2,129 research outputs found

### Combining observational techniques to constrain convection in evolved massive star models

Recent stellar evolution computations indicate that massive stars in the
range ~ 20 - 30 Msun are located in the blue supergiant (BSG) region of the
Hertzsprung-Russell diagram at two different stages of their life: immediately
after the main sequence (MS, group 1) and during a blueward evolution after the
red supergiant phase (group 2). From the observation of the pulsationnal
properties of a subgroup of variable BSGs (alpha Cyg variables), one can deduce
that these stars belongs to group 2. It is however difficult to simultaneously
fit the observed surface abundances and gravity for these stars, and this
allows to constrain the physical processes of chemical species transport in
massive stars. We will show here that the surface abundances are extremely
sensitive to the physics of convection, particularly the location of the
intermediate convective shell that appears at the ignition of the hydrogen
shell burning after the MS. Our results show that the use of the Ledoux
criterion to determine the convective regions in the stellar models leads to a
better fit of the surface abundances for alpha Cyg variables than the
Schwarzschild one.Comment: 5 pages, 2 figures, to appear in IAUS 307 proceeding

### Boron depletion in 9 to 15 M(circle dot) stars with rotation

The treatment of mixing is still one of the major uncertainties in stellar evolution models. One open question is how well the prescriptions for rotational mixing describe the real effects. We tested the mixing prescriptions included in the Geneva stellar evolution code (GENEC) by following the evolution of surface abundances of light isotopes in massive stars, such as boron and nitrogen. We followed 9, 12 and 15 M(O) models with rotation from the zero age main sequence up to the end of He burning. The calculations show the expected behaviour with faster depletion of boton for faster rotating stars and more massive stars. The mixing at the surface is more efficient, than predicted by prescriptions used in other codes and reproduces the majority of observations very well However two observed stars with strong boron depletion but, no nitrogen enhancement still can not be explained and let the question open whether additional mixing processes are acting in these massive star

### SPINSTARS at low metallicities

The main effect of axial rotation on the evolution of massive PopIII stars is
to trigger internal mixing processes which allow stars to produce significant
amounts of primary nitrogen 14 and carbon 13. Very metal poor massive stars
produce much more primary nitrogen than PopIII stars for a given initial mass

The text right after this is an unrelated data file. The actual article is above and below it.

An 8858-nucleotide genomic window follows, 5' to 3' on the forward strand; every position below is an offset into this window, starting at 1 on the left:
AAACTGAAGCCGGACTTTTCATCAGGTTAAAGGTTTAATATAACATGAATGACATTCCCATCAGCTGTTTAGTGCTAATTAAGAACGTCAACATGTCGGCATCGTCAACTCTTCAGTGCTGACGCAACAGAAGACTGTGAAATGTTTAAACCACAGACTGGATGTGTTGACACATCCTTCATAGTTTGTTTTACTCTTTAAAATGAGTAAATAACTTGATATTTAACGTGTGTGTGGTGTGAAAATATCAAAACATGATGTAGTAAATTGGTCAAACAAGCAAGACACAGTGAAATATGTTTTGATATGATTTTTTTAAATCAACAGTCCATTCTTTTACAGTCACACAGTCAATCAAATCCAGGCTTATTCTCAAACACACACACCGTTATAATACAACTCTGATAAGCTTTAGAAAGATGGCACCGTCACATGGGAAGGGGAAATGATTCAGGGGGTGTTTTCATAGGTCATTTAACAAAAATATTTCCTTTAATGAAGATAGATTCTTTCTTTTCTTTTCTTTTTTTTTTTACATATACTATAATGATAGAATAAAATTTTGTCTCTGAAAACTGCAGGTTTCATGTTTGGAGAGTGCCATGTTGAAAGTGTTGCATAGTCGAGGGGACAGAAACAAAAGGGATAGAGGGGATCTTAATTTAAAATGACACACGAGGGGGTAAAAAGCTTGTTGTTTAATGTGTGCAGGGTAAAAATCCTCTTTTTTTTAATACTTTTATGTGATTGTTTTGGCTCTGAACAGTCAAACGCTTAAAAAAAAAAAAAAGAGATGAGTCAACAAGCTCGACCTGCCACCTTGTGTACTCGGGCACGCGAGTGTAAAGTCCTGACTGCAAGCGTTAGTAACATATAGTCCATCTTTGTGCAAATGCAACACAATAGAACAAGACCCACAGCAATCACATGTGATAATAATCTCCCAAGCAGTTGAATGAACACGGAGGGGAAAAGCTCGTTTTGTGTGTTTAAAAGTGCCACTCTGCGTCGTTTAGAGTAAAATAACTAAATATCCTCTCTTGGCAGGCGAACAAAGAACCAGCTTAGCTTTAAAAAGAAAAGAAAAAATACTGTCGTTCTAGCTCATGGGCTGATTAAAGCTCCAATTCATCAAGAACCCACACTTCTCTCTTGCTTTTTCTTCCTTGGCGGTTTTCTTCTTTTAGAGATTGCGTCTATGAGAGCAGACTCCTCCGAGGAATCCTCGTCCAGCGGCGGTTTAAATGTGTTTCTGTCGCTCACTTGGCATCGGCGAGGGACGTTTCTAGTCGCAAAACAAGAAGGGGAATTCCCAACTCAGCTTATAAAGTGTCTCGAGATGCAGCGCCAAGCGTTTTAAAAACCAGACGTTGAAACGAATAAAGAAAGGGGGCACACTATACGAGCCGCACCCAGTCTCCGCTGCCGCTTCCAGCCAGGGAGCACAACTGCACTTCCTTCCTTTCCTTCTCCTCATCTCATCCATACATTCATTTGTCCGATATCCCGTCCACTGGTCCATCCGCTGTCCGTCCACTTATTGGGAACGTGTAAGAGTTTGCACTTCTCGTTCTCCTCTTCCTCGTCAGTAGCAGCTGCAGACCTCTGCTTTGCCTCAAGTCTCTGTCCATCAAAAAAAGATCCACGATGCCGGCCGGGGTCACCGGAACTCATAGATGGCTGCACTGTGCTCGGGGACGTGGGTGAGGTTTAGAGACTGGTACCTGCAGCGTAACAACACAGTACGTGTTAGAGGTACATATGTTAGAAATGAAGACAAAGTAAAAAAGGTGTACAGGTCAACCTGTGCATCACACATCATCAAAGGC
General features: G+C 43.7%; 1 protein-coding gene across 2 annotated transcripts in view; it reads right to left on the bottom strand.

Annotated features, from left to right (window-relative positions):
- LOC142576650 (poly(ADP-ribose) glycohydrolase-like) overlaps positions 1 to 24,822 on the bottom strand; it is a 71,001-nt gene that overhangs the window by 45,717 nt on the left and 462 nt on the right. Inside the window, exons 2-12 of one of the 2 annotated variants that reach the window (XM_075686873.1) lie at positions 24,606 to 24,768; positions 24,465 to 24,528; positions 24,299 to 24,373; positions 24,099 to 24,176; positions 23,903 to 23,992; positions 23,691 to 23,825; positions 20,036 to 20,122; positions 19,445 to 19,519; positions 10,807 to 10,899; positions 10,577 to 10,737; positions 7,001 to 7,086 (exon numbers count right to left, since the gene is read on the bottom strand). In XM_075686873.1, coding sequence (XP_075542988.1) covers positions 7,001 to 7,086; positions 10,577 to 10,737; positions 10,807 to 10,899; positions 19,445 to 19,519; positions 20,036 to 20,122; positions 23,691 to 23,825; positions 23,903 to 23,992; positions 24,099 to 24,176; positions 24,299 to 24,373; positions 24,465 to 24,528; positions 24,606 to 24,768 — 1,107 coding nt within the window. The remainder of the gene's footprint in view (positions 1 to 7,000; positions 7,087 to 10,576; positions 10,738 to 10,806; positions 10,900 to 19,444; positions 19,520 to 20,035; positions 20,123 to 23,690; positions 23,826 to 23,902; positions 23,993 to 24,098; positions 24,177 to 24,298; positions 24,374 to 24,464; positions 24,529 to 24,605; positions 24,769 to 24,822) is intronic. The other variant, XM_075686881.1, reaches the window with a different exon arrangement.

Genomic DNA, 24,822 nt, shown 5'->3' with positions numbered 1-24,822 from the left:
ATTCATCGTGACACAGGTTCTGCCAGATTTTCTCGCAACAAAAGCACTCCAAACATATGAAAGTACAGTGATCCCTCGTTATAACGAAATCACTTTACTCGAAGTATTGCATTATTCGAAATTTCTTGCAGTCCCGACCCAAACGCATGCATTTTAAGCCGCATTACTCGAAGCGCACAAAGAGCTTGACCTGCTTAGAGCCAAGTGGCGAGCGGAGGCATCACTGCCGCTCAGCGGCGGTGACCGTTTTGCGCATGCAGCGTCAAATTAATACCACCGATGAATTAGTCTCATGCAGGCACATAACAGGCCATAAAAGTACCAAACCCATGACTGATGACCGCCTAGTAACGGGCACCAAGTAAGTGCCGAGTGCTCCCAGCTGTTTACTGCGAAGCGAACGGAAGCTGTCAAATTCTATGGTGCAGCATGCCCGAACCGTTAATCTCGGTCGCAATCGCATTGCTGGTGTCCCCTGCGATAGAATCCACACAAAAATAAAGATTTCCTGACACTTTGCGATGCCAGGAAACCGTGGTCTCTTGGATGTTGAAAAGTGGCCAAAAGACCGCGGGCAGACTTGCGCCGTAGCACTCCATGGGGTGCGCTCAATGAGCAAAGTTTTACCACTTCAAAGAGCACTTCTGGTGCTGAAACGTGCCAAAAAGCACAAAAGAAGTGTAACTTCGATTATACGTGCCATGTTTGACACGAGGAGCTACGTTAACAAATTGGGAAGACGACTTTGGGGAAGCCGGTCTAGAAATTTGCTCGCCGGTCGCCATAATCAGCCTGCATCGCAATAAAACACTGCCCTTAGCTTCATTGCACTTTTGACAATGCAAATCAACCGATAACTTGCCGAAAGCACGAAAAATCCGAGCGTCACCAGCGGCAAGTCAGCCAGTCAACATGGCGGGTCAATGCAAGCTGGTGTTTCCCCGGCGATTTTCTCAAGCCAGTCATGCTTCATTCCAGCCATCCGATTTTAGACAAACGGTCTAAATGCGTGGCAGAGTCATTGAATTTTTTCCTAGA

and rotation velocity. The very metal poor stars undergo strong mass loss
induced by rotation. One can distinguish two types of rotationnaly enhanced
stellar winds: 1) Rotationally mechanical winds occurs when the surface
velocity reaches the critical velocity at the equator, {\it i.e.} the velocity
at which the centrifugal acceleration is equal to the gravity; 2) Rotationally
radiatively line driven winds are a consequence of strong internal mixing which
brings large amounts of CNO elements at the surface. This enhances the opacity
and may trigger strong line driven winds. These effects are important for an
initial value of $\upsilon/\upsilon_{\rm crit}$ of 0.54 for a 60 M$_\odot$ at
$Z=10^{-8}$, {\it i.e.} for initial values of $\upsilon/\upsilon_{\rm crit}$
higher than the one ($\sim$0.4) corresponding to observations at solar $Z$.
These two effects, strong internal mixing leading to the synthesis of large
amounts of primary nitrogen and important mass losses induced by rotation,
occur for $Z$ between about 10$^{-8}$ and 0.001. For metallicities above 0.001
and for reasonable choice of the rotation velocities, internal mixing is no
longer efficient enough to trigger these effects.Comment: 5 pages, 4 figures, to be published in the conference proceedings of
First Stars III, Santa Fe, 200

### Code dependencies of pre-supernova evolution and nucleosynthesis in massive stars: Evolution to the end of core helium burning

Massive stars are key sources of radiative, kinetic and chemical feedback in the Universe. Grids of massive star models computed by different groups each using their own codes, input physics choices and numerical approximations, however, lead to inconsistent results for the same stars. We use three of these 1D codes â genec, kepler and mesa â to compute non-rotating stellar models of 15, 20 and 25âMâ and compare their nucleosynthesis. We follow the evolution from the main sequence until the end of core helium burning. The genec and kepler models hold physics assumptions used in large grids of published models. The mesa code was set up to use convective core overshooting such that the CO core masses are consistent with those obtained by genec. For all models, full nucleosynthesis is computed using the NuGrid post-processing tool mppnp. We find that the surface abundances predicted by the models are in reasonable agreement. In the helium core, the standard deviation of the elemental overproduction factors for Fe to Mo is less than 30âperâcent â smaller than the impact of the present nuclear physics uncertainties. For our three initial masses, the three stellar evolution codes yield consistent results. Differences in key properties of the models, e.g. helium and CO core masses and the time spent as a red supergiant, are traced back to the treatment of convection and, to a lesser extent, mass loss. The mixing processes in stars remain the key uncertainty in stellar modelling. Better constrained prescriptions are thus necessary to improve the predictive power of stellar evolution models

### Convective envelopes in rotating OB stars

We study the effects of rotation on the outer convective zones of massive